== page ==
1970 | 1971 | 1972 | 1975 | 1976 | 1977 | 1978 | 1979
June 15 --Dr. Thomas Wack becomes the college's first lay academic dean.
Winter --Student body president Jim Doherty is one of 10 student body presidents in the nation chosen by the United States National Students Association for a special tour of Vietnam.
February 13 --A protest calling for the end of the war in Vietnam is staged in downtown Wheeling by 50-60 members of the Wheeling College community.
June 12 --Andrew Novotney, Class of 1964, becomes the first Wheeling College graduate to be ordained as a Jesuit priest.
October 12 --The first professional basketball game ever in Wheeling is played in the Wheeling College Field House as the ABA Pittsburgh Condors top the Dallas Chaparrals, 120-118, in a pre-season exhibition.
In a cost-cutting move, Vincent Knipfing, dean of student affairs and housing, announces that Sara Tracy Hall will be closed for the 1972-73 school year. The closing was later extended to include the 1973-74 school year.
Rock-and-roll pioneer Chubby Checker performs in the Field House.
Fourth President - Father Charles Currie Jr., S.J., 1972-82
Fr. Currie came to Wheeling College at a time of great financial difficulty and declining enrollment. He arrived amid rumors that he planned to close the college, but instead he became committed to building on the goals of the original founders and expanding the impact the college had on the Ohio Valley. A major boost in funding came through Title III (Advanced Institutional Development Program), which brought the college $1.5 million in federal funds from 1976-81. Along with supplementary funds from the Benedum Foundation (in business) and HEW Health Resources Division (in nursing), the college was able to begin new programs, increase student retention, develop a strong data-based management system including computer capability and provide funds for faculty and administrative development.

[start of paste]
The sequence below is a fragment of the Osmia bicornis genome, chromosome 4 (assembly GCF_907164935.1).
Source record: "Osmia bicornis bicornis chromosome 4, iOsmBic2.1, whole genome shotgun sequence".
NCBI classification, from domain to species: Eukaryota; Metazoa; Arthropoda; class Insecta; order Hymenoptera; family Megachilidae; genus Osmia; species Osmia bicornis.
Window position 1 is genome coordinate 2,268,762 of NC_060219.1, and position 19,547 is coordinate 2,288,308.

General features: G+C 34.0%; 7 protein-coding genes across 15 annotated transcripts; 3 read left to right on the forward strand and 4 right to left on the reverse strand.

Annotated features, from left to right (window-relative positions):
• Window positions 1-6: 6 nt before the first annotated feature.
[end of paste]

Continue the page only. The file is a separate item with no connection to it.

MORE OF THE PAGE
After five years, Wheeling College became one of the few schools in the nation to quit the Title III program voluntarily. Fr. Currie left with an 80 percent rise in enrollment, gifts from private sources reaching $1 million per year, an evening division and 12 new programs. Although the college still had a $1 million debt by the time he left, Currie was able to balance the yearly budget.
He was born July 9, 1930, in Overbrook, PA, and entered the Society of Jesus in 1950. He held degrees from Boston College and Weston College in Massachusetts, and a Ph.D. in physical chemistry from the Catholic University of America in Washington, DC. He was ordained on June 16, 1963. In 1964, he was the host of an NBC television program, "New World on Campus." He currently serves as rector of the Jesuit community at St. Joseph's in Philadelphia.
May --Future U.S. President Ronald Reagan speaks at the Field House.
September 13 --Men's soccer becomes a varsity sport. The Cardinals win their first game, 3-2, over Linsly Academy.
Fall --A Bachelor of Science in Nursing program is approved.
Winter --"The Rathskellar" opens for business.
February --Due to record-breaking cold temperatures, classes are suspended for the entire month. To compensate, 15 days of class are added from March to May, and students receive a $40-$50 refund.
March --The men's basketball team reaches the finals of the WVIAC Tournament before losing to West Virginia Wesleyan. Ed Graham and Paul Mulholland both make the all-tournament team.
Fall --Graduate business courses are added to the curriculum, and a Master of Business Administration program begins.
April 18 --College President Charles Currie suffers two broken legs, a black eye and facial lacerations in a helicopter crash.
December 1 --A 24-hour prayer vigil is held on campus for the hostages being held at the American Embassy in Iran.